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Psoriasis vs. Eczema: What’s the Difference?

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Posted April 20, 2020 in Skin

Psoriasis vs. Eczema
Do red itchy patches of skin appear on your body? Do they make you uncomfortable physically, as well as emotionally? You try hiding the condition from others, and you’re are at a loss as to how to make the occurrences stop.

The first step to healing is knowing which it is: Psoriasis vs. Eczema. For that, you’ll need a formal diagnosis, but see below to learn which condition you’re likely facing and how to get relief.

What is Eczema?

While the term is often used as a type of dermatitis, Eczema is just the formal name for dermatitis. Dermatitis is any inflammation of the skin, so Eczema can appear differently in various people.
It most often causes:

  • Redness
  • Itchiness
  • Rashes

It’s ordinarily local, so for example, someone may have a patch of red, itchy skin:

  • Behind/Inside a knee or elbow
  • On the neck
  • On the forearm, leg, or torso

Some people may experience thinning, raised, or weeping skin if they scratch the affected area. This can lead to permanent skin damage and scarring.

Is Eczema Contagious?

Eczema is not contagious. Instead, it’s a type of allergic reaction. A smaller percentage of people with the atopic kind have a genetic mutation that makes it more likely, but even they can manage it by taking certain precautions.
Generally, the skin is “overreacting” to something in the environment. This could be a plant, clothing, detergent, shampoo, body wash, makeup, animals, type of food (e.g., gluten), and even touching other people. Poor diet and unmanaged stress can increase severity.
The skin may heal from time to time, but once it becomes irritated again, a chain reaction of symptoms occur. Some people who have the condition grow out of it; others don’t develop symptoms until later in life. While the exact cause may vary and be hard to determine, dermatitis is always the result of inflammation, which is an immune response, so cutting down on inflammation in the body can reduce symptoms.
At a glance, Psoriasis vs. Eczema may not be clear, so next, we’ll explore how psoriasis is different.

What Is Psoriasis?

Psoriasis is similar to eczema in that it causes itchy, red patches, but those spots may also be silvery scales. They often appear on the:

  • Scalp
  • Knees
  • Palms
  • Feet

Depending on the type of psoriasis, the skin may thicken and harden, form pustules, or develop at creases like those in the armpits or groin.
While eczema is undoubtedly a disruption of the immune system, psoriasis is usually more severe. The immune system is not only causing an inflammatory response; it’s also taking more extreme measures to protect the body from the environment that it perceives as hostile.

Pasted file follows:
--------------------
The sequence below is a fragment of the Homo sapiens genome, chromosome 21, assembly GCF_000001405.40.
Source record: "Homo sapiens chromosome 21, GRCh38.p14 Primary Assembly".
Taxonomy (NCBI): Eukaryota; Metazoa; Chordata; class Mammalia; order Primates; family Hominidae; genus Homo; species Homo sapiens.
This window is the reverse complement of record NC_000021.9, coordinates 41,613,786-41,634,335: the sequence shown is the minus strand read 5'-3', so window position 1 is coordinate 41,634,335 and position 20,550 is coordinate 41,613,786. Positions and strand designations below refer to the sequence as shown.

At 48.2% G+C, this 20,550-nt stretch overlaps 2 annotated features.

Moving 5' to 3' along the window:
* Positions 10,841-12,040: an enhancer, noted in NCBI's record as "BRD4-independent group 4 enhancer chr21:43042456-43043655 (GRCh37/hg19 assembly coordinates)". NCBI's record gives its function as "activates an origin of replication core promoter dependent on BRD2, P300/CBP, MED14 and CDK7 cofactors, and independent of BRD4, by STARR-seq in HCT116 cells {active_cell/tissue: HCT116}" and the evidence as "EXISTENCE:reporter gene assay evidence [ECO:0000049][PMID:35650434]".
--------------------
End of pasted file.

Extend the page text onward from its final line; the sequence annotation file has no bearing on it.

As a result, it instructs the skin to increase the rate of cell turnover, which may sound like a good thing cosmetically-speaking. But skin cells typically take months to form deep in the dermis and then move to the surface. With psoriasis, they take days, so like any rushed production line, you end up with poorly formed cells. This changes how the skin looks and feels. Some people with psoriasis develop a secondary condition called psoriatic arthritis, a painful joint inflammation.
Psoriasis is often misdiagnosed because it looks like eczema, especially early on. Some people will have the condition for several years; then, it’s gone. Others have it their whole lives.

What causes Psoriasis?

While psoriasis is genetic, flare-ups are generally triggered by things like:

  • Stress
  • Certain medications
  • Cold, dry weather
  • Infection

There is some evidence that those who are overweight may experience worsened symptoms, and a poor diet can be a factor.

Psoriasis vs. Eczema: how are they treated?

Both conditions can be managed by:

  • Avoiding triggers
  • Losing some weight, if needed
  • Better managing stress
  • Improving the diet

A Mediterranean-style diet rich in a variety of whole foods, including those containing ample Omega 3 (e.g., fish, olive oil, chia), may reduce how easily an episode is triggered.
Additionally, doctors may prescribe immunosuppressants for psoriasis and steroid creams for eczema, while prescription anti-inflammatory topicals and light therapy can help both conditions.

Aesthetic treatments

The primary goal of treatment is to relieve the symptoms since neither condition can be fully cured. Still, some people find that once they’ve learned to manage their condition effectively, they’re left with scars and discoloration. If your situation is now well-managed, you might consider aesthetically treating the damaged areas.
When considering an aesthetic procedure, obviously, it’s vital to work with a doctor who is aware of the sensitive nature of your skin condition and can recommend procedures that will not trigger an episode. This may involve testing a small area before treatment.
Our Board-Certified Plastic Surgeon can evaluate your skin condition and may recommend:

Helping you with eczema and psoriasis skincare

We offer a wide range of dermatology, MedSpa, and plastic surgery procedures, so you’ll feel confident about your skin and body. If either of these conditions is ravaging your body or has left you with unsightly scarring, please come and see us in our state-of-the-art Northern Virginia facility. Please contact us today to schedule a consultation.
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